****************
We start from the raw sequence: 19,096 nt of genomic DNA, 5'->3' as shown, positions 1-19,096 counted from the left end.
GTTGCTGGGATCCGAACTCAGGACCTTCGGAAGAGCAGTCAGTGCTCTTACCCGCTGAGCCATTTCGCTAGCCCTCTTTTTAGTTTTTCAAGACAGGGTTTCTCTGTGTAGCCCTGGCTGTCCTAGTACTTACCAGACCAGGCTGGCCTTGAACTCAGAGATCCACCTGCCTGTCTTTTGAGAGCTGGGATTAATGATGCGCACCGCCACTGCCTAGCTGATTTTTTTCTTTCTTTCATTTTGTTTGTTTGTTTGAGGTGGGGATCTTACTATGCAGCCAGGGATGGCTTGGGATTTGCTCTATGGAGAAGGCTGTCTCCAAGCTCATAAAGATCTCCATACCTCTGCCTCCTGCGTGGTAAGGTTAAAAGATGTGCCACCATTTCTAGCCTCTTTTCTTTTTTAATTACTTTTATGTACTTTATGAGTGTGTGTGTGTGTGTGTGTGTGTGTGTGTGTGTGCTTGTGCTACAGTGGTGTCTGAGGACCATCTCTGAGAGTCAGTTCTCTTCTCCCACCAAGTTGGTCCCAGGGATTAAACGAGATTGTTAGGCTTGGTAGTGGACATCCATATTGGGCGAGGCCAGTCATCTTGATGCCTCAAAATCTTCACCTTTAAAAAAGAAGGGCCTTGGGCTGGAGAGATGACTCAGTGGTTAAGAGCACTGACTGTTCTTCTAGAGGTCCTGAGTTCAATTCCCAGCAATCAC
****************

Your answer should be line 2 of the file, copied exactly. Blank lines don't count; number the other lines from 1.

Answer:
GTTGCTGGGATCCGAACTCAGGACCTTCGGAAGAGCAGTCAGTGCTCTTACCCGCTGAGCCATTTCGCTAGCCCTCTTTTTAGTTTTTCAAGACAGGGTTTCTCTGTGTAGCCCTGGCTGTCCTAGTACTTACCAGACCAGGCTGGCCTTGAACTCAGAGATCCACCTGCCTGTCTTTTGAGAGCTGGGATTAATGATGCGCACCGCCACTGCCTAGCTGATTTTTTTCTTTCTTTCATTTTGTTTGTTTGTTTGAGGTGGGGATCTTACTATGCAGCCAGGGATGGCTTGGGATTTGCTCTATGGAGAAGGCTGTCTCCAAGCTCATAAAGATCTCCATACCTCTGCCTCCTGCGTGGTAAGGTTAAAAGATGTGCCACCATTTCTAGCCTCTTTTCTTTTTTAATTACTTTTATGTACTTTATGAGTGTGTGTGTGTGTGTGTGTGTGTGTGTGTGTGTGCTTGTGCTACAGTGGTGTCTGAGGACCATCTCTGAGAGTCAGTTCTCTTCTCCCACCAAGTTGGTCCCAGGGATTAAACGAGATTGTTAGGCTTGGTAGTGGACATCCATATTGGGCGAGGCCAGTCATCTTGATGCCTCAAAATCTTCACCTTTAAAAAAGAAGGGCCTTGGGCTGGAGAGATGACTCAGTGGTTAAGAGCACTGACTGTTCTTCTAGAGGTCCTGAGTTCAATTCCCAGCAATCAC